Any consumer of that module will no longer have direct access to persistAuth directly since you’re no longer exposing it. This gets rid of the pseudo-private underscored method names and enforces a thoughtful public API for your class.

4. Play to Backbone’s Strengths

Backbone is a powerful framework for managing models and syncing with a RESTful service, but it’s not the best when it comes to view rendering. Backbone’s .render() method does not perform model diffing to determine which DOM nodes it needs to update; it simply re-renders the entire view.

Newer view frameworks like React offer greater efficiency in this area due to their sophisticated state management that connects model properties (or more specifically: state and props) with their specific DOM nodes. This means that when you update a user’s name, React only renders the DOM node containing that name, not the whole view that represents that user model.

Fortunately, you can pick and choose what Backbone components you want to use. You’re never stuck with the whole suite if it doesn’t fit your specific needs.

This enables you to choose a view framework of your choice while keeping Backbone’s solid model, syncing, and routing mechanisms. React sits nicely on top of a Backbone view to handle all of its DOM manipulation and event delegation.

Here’s an example of how to plug React into Backbone:

var UserView = Backbone.View.extend({
  render: function() {
    React.renderComponent(new UserComponent(), this.el);
    return this;
  }
});

5. Keep Your Router Tidy with backbone-route-control

It’s easy for a Backbone router file to become a project’s junk drawer. Since it’s often the place you fetch data, set up collections, and instantiate views, the file often becomes unwieldy. backbone-route-control, a module by Brent Ertz, enables a cleaner and more RESTful approach to the Backbone router.

The module extends Backbone’s router to enable Rails-style routes, in which you specify a controller and an action for each route:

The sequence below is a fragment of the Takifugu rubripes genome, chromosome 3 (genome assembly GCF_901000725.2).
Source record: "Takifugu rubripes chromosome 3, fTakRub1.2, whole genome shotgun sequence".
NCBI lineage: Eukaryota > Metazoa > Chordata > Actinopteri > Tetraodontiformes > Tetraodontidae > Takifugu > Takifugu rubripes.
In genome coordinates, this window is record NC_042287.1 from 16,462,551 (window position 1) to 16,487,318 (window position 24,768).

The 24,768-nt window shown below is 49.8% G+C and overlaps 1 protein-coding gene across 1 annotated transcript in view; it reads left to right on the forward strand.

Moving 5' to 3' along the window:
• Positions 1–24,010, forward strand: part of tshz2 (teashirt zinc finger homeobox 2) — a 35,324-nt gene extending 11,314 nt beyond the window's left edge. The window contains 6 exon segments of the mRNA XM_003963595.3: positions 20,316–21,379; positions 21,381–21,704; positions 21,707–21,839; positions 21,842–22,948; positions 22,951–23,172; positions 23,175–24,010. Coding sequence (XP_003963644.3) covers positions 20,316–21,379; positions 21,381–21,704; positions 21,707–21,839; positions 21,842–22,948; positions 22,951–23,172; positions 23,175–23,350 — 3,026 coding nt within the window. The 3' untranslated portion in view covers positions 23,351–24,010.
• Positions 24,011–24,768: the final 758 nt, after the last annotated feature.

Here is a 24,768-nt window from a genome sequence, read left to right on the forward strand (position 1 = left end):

var Router = BackboneRouteControl.extend({
  routes: {
    users:		users#index,
    users/:id:		users#show,
    users/:id/edit:	users#edit
  }  
});

var myRouter = new Router({
  controllers: {
    users: new UsersController()
  }
});

When a visitor hits any of those routes, backbone-route-control will look for the users controller you passed in when calling new Router().

Now you can define all your user routes in that one controller file:

var UsersController = function() {
  return {
    index: function() {
	...
    },
    show: function(id) {
	...
    },
    edit: function(id) {
	...
    }    
  };
};

Note how the route parameter (the user ID) is passed through to each controller action. This approach to routing enforces separation of concerns and, in my experience, results in clean implementations that are easy to understand and pass off to other developers.

Conclusion

The methods above represent improvements to the many different components that make up a Backbone app. These small tweaks to the router, the view engine, and the core Backbone classes are just five of the many reasons why Backbone is my client-side framework of choice.

P.S. What are some tips you’ve learned as a Backbone developer? Let us know in the comments!

David Aragon